CAAG, Citizens breakthrough on Wayne Township Police

At the request of some of the citizens in Wayne Township, Clermont County, I’ve recently attended several meetings of the Community Action Advisory Group (CAAG). The CAAG was created by the trustees to “gather facts about the police department to educate residents about how the department was formed and why it is important to the community.” The group is hoping to sway enough votes to eventually pass an operating levy for the police and fire departments.

The meetings were supposed to last from 7 p.m. to 8:30 pm on selected Thursdays but quite a few citizens found themselves standing in the parking lot until 11 pm further discussing the issues plaguing their community. The meeting rarely provided any information or resolution concerning the police department and more often the citizens leave with more questions and complaints than when they arrived. A majority of the time spent in the meetings citizens complained about the current situation and progress of the police department.

However, during the last meeting on June 7 the citizens came to a valuable conclusion: A majority of the citizens are against the police department because of the manner in which the trustees had introduced police protection into our community. The trustees started this police department against the will of the public and with no apparent plan of execution or concept of the strain it would put on the pocket books of the citizens. Several of the citizens who are most vocally against the operation of this department concede that if certain changes were made, they would fully support further advancement of the department. All of the citizens in attendance agree that there exists a need for additional law enforcement in the township whether it be a township police force or the Sheriff’s Office.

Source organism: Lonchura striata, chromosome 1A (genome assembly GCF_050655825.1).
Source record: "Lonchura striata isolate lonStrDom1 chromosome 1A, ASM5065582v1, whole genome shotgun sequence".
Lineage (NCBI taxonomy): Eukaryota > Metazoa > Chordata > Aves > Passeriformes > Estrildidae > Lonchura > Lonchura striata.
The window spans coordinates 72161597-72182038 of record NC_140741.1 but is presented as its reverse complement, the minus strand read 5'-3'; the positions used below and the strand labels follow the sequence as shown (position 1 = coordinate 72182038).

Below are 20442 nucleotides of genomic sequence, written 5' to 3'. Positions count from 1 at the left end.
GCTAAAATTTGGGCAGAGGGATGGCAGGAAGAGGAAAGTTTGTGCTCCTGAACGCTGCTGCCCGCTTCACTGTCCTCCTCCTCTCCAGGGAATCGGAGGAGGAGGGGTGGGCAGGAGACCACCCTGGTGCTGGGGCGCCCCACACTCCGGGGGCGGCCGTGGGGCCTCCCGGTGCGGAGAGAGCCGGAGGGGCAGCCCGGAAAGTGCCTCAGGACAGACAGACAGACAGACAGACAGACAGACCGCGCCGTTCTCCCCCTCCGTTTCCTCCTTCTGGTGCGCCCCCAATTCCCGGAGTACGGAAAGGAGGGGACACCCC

The citizens agreed that the following law enforcement options are available:

1 Continuance and growth of the Wayne Township Police Department

2 Contracting the Sheriff’s Office to provide additional uniformed patrol

3 Returning to the reactive patrol previously provided by the Sheriff’s Office

But there is an inherent problem with the first two options; and that is Wayne Township does not have enough money to accomplish either goal. Citizens of the township feel they are paying too much in taxes and due to the quality of the current service and personnel being offered refuse to pass a tax levy.

As stated, the CAAG was created simply to “educate”. But the statements made by Trustee Dennis Elchlinger in the past meeting show that the group seems to have taken on an additional responsibility: to decide the fate of the Wayne Township Police Department. The trustees have made statements that many mistakes have been made in the creation and execution of the police department. Now the citizens have been left with the task of repairing a problem created by their elected officials.